Lefty or Righty?: Six seductive Chablis Premier Cru

chablis cru
Premier Cru Chablis’ pale gold color is a stunning sight.

There’s Chardonnay and then there’s Chablis, a dry white wine and also the name of the Bourgogne’s northernmost district from which it comes.
Chablis is a wine that easily accentuates a sense of place (terroir).
While Chablis typifies feminine elegance — seductive floral aromas, pure flavors — it’s structured around high acidity (a result of the cooler climate) allowing it to pair well with seafood, white meats, cream sauces and soft cheeses.
Where most California Chardonnays are aged in oak barrels to produce creamier, vanilla-flavored wines, French Chablis is fermented in steel tanks and rarely oaked. The process delivers a purity of green fruit and white flower expressions plus a distinct minerality. The latter trait sets Chablis apart. Some experts use the word “aliveness” to describe the overall effect.
Where does this minerality come from?
Chablis, which covers a small area of 111 square miles, is blessed with one of the world’s most unique soil types — Kimmeridgian clay, limestone and fossilized sea shells. The ridge formed during the Jurassic period more than 155 million years ago when the Paris basin was submerged in ocean water. Deep-rooted vines exploit this geological mixture delivering rich nutrients to the grapes. Still, one size does not fit all. The environment varies on either side of the Serein River, which splits the Chablis zone to create a Left Bank and Right Bank similar to that found in Bordeaux. Even the slightest change in elevation and soil composition can change Chablis’ flavor profile.

Bourgogne wine expert Jean-Pierre Renaud
Bourgogne wine expert Jean-Pierre Renaud
French Wine Guild instructor Jo-Ann Ross talks Chablis with seminar participants.

A week ago, I participated in an online tasting seminar where my appreciation for Chablis grew tenfold. A class of 20 oeniphiles tasted six Premier Cru wines from the 2013 vintage — three Right Bank and three Left Bank. Burgundy wine expert Jean-Pierre Renaud directed the hourlong seminar and answered questions from Beaune, France. It was quite a learning experience for which I am grateful to French Wine Scholar program instructor Jo-Ann Ross and the Boston Center for Adult Education.
The following is a compilation of tasting notes from the class. Most of these wines range in price from $25 to $70 and are available in fine wine stores. One last note: Chablis is home to seven Grand Cru and 40 Premier Cru vineyards.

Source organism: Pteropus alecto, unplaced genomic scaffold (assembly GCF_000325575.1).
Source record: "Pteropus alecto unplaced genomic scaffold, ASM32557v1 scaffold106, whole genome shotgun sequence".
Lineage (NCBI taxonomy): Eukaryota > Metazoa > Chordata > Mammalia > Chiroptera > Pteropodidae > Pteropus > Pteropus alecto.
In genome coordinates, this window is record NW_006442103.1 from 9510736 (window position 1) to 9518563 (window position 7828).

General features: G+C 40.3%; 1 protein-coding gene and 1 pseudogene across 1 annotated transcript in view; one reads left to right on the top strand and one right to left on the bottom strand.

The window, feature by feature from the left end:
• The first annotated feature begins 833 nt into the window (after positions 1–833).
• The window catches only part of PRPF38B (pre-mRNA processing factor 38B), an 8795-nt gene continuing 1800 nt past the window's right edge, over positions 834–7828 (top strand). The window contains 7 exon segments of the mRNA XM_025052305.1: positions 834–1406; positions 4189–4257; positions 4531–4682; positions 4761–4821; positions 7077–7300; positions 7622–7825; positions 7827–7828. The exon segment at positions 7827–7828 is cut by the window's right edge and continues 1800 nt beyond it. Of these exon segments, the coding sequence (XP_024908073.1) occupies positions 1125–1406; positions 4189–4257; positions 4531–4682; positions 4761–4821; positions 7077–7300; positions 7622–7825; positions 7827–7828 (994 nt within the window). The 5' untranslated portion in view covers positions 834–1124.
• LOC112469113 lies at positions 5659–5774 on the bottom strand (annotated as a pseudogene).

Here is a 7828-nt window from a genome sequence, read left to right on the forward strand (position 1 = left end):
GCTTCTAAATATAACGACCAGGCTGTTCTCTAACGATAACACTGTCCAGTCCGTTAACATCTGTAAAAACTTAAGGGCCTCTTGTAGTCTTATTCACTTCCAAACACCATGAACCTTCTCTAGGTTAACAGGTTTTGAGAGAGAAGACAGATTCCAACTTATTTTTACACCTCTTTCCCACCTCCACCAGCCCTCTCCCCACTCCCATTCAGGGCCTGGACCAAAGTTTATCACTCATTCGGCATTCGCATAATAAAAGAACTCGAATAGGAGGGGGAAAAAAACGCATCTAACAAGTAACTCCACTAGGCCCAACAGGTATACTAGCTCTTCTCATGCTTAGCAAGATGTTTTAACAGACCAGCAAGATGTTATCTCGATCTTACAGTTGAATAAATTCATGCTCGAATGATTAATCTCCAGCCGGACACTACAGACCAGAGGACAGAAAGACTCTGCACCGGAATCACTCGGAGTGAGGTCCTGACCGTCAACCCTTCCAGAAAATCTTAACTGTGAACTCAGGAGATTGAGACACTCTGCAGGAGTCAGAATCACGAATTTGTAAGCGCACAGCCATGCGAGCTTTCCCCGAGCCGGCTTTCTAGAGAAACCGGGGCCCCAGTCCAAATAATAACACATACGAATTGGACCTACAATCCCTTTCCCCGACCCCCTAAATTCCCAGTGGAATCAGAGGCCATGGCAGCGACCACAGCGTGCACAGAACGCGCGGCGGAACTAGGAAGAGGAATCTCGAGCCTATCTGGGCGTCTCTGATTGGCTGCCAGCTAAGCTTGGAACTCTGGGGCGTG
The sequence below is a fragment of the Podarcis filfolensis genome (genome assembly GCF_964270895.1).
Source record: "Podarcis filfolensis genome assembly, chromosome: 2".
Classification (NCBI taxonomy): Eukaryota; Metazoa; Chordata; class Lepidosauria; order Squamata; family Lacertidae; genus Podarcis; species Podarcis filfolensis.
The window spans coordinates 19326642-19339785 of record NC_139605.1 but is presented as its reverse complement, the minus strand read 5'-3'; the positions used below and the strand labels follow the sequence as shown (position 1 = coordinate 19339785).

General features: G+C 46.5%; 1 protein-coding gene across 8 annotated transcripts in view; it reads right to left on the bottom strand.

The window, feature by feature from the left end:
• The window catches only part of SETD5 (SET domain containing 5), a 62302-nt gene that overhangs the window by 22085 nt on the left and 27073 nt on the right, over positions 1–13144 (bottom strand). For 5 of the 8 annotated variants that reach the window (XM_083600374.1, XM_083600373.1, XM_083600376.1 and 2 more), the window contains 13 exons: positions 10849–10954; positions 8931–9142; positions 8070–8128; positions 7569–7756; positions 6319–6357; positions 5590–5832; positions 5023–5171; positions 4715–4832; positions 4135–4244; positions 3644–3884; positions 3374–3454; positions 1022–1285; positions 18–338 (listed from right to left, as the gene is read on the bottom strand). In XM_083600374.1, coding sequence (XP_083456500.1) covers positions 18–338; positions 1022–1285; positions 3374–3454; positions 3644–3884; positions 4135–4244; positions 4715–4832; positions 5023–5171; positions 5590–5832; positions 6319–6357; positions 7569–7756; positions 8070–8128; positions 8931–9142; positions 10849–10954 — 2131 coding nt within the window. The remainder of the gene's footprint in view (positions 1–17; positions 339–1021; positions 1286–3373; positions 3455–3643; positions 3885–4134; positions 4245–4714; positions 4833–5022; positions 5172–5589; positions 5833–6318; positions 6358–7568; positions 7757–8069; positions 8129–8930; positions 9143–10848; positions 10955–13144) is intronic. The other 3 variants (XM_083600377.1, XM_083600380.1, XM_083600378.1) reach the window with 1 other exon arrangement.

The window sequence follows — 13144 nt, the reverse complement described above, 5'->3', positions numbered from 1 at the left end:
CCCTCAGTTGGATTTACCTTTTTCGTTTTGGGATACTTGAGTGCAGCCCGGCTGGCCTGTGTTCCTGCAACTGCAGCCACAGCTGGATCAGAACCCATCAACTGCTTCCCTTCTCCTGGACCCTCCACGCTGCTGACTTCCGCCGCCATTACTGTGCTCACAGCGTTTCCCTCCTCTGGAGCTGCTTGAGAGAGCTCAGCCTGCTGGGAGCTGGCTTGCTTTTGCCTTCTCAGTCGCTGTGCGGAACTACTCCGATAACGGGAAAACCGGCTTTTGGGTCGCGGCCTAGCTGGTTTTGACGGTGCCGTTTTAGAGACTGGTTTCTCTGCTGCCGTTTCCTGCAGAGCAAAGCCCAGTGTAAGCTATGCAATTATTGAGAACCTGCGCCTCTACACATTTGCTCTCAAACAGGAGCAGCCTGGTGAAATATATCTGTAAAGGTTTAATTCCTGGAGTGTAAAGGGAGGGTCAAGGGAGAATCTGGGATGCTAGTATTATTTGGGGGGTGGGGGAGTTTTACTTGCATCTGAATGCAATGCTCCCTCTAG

• J. Moreau et Fils Chablis, 1er Cru, Vaillons (Left Bank) — Pale color, delicate green fruit nose (apple, pear, white peach). Freshness on the palate; exhibits a bright sensation all around the mouth. Saltiness emerges on long, smooth finish.
• Jean-Marc Brocard Chablis, 1 er Cru, Vau De Vey (Left Bank) — Left Bank vineyards are characterized by steep, stony slopes that form valleys at the base. Vau De Vey’s location helps to yield ripe fruit flavors and pronounced minerality — “a bit more electricity” felt in the mouth. Clean and complex.
• Domaine Olivier Alexandre, Chablis 1er Cru, Fourchaume (Right Bank) — Spicier, drier, with a mouth-watering texture. More powerful and full-bodied. Richer acidity. Ageworthy. Elegant and very impressive.
• La Chablisienne, Chablis 1 er Cru Montee De Tonnerre (Right Bank) — Ah, one of my favorites. Creamier, toasty and nutty from a very brief oak aging process. Tonnerre sits atop Kimmeridgian soil and benefits with concentrated flavors (apple, pear, lemon). Complex. A flinty, steely finish that makes your eyes roll back into your head!
• Domaine Long-DepaQuit, Chablis 1er Cru, Vaucopin (Right Bank) — Fragrant, floral aroma. Tangy citrus reaction on tongue. Sour apple sensation mid-palate to an enduring finish. Fills the mouth like a full-bodied wine yet is delicate, smooth. Picks up smoky minerality as the taste lingers. Powerful. Spicy kick.
• Domaine Dampt, Chablis 1er Cru, Cote De Lechet (Left Bank) — This wine inspired me to close my eyes and stretch out in a Paris park waiting for the Wine Goddess to show up with a picnic basket of fruits, cheeses and warm, buttered croissants — and a corkscrew. Straw-colored. Height of elegance. Brilliant, mouthwatering acidity that integrates perfectly with green fruits, nuts, seashell minerals. Loaded finish. I counted 15 seconds and I could still taste the saltiness and feel the electricity. Viva la Chablis!

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